Central Campus Air Quality Model (CCAQM) Instructions
Height and Inversions
height is the height of vertical mixing of air and suspended
particles above the ground. This height is determined by the
observation of the atmospheric temperature profile. A parcel of air
rising from the surface of the Earth will rise at a given rate
(called the dry-adiabatic lapse rate). As long as the parcel of air
is warmer than the ambient temperature, it will continue to rise.
However, once it becomes colder than the temperature of the
environment, it will slow down and eventually stop. It is at this
junction where the temperature of the parcel crosses the curve
denoting the vertical environmental temperature profile determines
the mixing height.
are a result of the vertical temperature profile of air.
Temperature normally decreases as altitude increases in the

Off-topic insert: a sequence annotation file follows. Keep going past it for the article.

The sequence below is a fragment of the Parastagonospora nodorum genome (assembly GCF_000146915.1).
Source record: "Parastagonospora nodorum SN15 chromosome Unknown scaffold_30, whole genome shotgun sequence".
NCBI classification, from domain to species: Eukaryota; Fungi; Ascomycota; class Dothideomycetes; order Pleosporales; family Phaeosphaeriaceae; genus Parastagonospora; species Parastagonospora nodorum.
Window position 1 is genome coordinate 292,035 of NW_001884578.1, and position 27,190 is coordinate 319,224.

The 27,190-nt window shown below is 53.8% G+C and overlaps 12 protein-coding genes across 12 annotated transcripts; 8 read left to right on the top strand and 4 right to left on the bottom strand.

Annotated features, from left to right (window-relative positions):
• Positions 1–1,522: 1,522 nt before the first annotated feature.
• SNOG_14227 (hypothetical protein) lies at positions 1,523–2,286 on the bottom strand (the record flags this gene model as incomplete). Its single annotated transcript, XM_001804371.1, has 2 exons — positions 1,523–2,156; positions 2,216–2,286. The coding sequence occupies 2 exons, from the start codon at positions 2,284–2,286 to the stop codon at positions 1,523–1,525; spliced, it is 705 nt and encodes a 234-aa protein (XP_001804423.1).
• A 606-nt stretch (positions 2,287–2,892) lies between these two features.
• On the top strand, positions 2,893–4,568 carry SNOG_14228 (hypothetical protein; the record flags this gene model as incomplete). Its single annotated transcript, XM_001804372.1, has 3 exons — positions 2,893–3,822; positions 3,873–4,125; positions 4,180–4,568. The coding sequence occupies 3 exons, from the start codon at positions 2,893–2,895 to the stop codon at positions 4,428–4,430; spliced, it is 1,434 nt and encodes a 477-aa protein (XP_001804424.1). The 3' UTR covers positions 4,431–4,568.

troposphere (at an average rate of 1°C per 100 meters). However, an
increase of temperature as altitude increases can occur and is
called an inversion. Thus, the colder air layer is below the warmer
air, resulting in a stable temperature profile that restricts
vertical mixing. Because of the restricted mixing volumes of air
due to the inversion, pollution becomes stagnant and does not
Los Angeles is
a prime example of a location that is prone to inversions. Thus, in
this location, pollution does not dissipate, causing large amounts
of smog and air pollution.
Inversions affect plume rise. On the left there
is no inversion present, while the inversion is above the stack in
the figure on the right